Wednesday, November 26, 2008

More than just wakeup woes

Just when you think things are getting better, they get worse.

That pretty much summarises our plight with Sonny at the moment. He may entered his eighth month, but the little fella's now a right nightmare upon waking up. From the evidence of his infant care centre carers, it seems he will immediately start bawling at the top of his voice, rousing every other baby unless food is rushed to him. We've noticed this turn ourselves: He's sleeping less (apart from one thankfully extended snooze during the wee hours) and vindictively vocal once his eyelids flutter open.

The thing was, there was a time when Sonny learned to husband his energy. Left to his own devices, he would suck his thumb and peer about, choosing some new item on which to lavish his attention and saliva. But with greater maturity comes greater crankiness, or so it would seem. But perhaps there is more going on here than we realise - that there is some fundamental language barrier that he is becoming dimly aware of as his mind gains potency.

Imagine if there is now stuff that Sonny would like to say, if only he possessed the linguistic tools with which to construct thoughts. We all know how frustrating it is to have a thought linger at the very anteroom of our mind, refusing stubbornly to cross over to full exposure. We stamp our feet, grind our teeth and say, "There's this idea that's at the very tip of my tongue". And everyone showers us with sympathy and cloying advice like, "Oh, leave it and it will come of its own accord". But at least, for us, there's a chance that it will come.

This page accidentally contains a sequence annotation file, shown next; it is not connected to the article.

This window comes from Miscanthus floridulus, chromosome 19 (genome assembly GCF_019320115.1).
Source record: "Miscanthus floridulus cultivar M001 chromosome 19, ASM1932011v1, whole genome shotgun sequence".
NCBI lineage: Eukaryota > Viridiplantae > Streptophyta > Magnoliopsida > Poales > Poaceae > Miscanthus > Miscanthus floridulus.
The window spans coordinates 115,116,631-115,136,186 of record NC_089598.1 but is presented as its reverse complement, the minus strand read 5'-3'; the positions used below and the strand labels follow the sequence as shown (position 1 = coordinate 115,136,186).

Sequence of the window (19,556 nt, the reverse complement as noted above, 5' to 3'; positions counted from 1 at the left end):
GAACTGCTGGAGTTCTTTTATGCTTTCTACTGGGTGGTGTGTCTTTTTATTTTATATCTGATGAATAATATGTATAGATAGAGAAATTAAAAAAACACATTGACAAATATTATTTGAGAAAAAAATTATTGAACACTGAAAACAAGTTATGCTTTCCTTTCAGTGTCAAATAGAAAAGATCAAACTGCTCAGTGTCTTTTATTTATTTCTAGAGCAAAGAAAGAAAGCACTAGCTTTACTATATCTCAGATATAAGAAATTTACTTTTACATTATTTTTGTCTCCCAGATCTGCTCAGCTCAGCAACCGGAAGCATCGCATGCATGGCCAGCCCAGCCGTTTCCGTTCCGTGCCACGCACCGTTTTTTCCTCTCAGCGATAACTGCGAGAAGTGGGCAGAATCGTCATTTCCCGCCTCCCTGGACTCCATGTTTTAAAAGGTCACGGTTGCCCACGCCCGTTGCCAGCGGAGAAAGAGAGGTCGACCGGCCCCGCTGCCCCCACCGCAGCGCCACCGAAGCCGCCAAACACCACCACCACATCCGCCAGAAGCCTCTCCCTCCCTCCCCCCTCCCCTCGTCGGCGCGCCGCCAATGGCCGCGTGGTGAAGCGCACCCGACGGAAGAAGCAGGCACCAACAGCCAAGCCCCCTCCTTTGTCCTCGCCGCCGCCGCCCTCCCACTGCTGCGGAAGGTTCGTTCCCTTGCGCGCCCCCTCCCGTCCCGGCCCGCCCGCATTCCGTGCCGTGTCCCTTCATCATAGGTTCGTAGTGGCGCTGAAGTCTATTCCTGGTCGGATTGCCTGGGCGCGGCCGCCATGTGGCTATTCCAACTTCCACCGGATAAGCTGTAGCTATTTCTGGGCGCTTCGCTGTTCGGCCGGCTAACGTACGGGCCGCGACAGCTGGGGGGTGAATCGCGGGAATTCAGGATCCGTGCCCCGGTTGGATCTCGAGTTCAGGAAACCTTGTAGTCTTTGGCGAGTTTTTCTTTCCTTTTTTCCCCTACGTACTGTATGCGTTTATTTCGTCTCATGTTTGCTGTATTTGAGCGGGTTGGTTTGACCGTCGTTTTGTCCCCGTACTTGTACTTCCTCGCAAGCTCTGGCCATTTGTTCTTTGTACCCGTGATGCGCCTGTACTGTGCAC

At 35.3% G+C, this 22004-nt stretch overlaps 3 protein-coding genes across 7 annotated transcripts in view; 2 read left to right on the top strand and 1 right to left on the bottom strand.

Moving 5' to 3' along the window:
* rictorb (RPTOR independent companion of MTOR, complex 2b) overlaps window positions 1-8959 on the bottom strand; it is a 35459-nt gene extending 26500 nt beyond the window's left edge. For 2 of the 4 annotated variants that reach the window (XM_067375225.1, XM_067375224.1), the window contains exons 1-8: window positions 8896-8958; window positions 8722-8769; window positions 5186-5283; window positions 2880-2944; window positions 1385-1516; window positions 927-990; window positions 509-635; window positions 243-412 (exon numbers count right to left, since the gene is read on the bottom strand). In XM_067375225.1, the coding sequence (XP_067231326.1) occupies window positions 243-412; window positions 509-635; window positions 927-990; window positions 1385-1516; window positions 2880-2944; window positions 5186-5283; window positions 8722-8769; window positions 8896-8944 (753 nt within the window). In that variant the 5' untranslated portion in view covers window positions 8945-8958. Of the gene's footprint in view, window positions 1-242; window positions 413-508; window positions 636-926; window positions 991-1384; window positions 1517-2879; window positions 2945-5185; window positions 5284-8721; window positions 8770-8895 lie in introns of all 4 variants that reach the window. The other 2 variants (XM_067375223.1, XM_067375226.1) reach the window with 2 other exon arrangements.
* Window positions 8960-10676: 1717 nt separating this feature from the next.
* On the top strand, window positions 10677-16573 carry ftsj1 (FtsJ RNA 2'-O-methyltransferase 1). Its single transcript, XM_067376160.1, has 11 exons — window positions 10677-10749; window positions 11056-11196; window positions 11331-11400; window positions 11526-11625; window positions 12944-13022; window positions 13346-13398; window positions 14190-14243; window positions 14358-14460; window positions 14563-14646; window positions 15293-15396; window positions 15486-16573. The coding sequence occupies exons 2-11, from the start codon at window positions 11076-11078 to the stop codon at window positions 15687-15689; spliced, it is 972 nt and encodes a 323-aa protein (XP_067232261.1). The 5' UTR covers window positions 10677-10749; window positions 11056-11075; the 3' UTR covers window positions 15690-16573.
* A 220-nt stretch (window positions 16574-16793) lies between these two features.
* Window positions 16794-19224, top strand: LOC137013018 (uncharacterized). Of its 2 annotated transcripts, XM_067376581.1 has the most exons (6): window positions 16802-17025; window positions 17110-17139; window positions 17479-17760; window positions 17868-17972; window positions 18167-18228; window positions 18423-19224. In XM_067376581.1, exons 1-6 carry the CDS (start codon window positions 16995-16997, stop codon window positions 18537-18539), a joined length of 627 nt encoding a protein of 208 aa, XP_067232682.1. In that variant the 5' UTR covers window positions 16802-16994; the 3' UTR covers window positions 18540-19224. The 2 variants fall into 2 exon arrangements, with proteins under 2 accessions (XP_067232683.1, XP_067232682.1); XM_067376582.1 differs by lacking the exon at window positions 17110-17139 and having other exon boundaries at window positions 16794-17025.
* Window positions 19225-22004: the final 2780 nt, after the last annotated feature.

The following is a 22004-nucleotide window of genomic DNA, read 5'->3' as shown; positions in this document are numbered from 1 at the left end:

For a child, however, things are far worse. He encounters so many weird things, and sounds, and sights - and with time, there must be this urge to say something about some of them. Except, of course, he lacks even the ability to express something as primitive as "I like that", or "That's no good". He can smile or turn his head or tear up, but these are pretty much instinctive responses. A baby cannot congratulate himself on having communicated his annoyance or pleasure.

If such is his predicament at just over seven months old, we must imagine Sonny waking after each sleep bursting with the inchoate wish to talk, without being able to nail down what it is he desires. This mental netherworld must drive him wild, and we would do well to forgive him his temporary testiness - while awaiting the time when he begins the climb to language mastery.

Then again, of course, he could simply be a grumpy baby...


Anonymous said...

trust me I don't miss days like those or that whole stage when it comes to kids... ofcourse you could be teaching him how to ride his bike with out training wheels - like i am doing with my 4 year old. I think I had a moment when I forgot about being a dad and thought "wouldn't it make a great you tube video if he crahed or something??" I'm so bad.. check out the short clip.

Cloudsters said...

Clips on YouTube: Yes, that's the logical next step. It's just that we're uncommonly lazy... we keep telling ourselves to hit the video function on our camera, but then succumb to the 'Next Time' syndrome.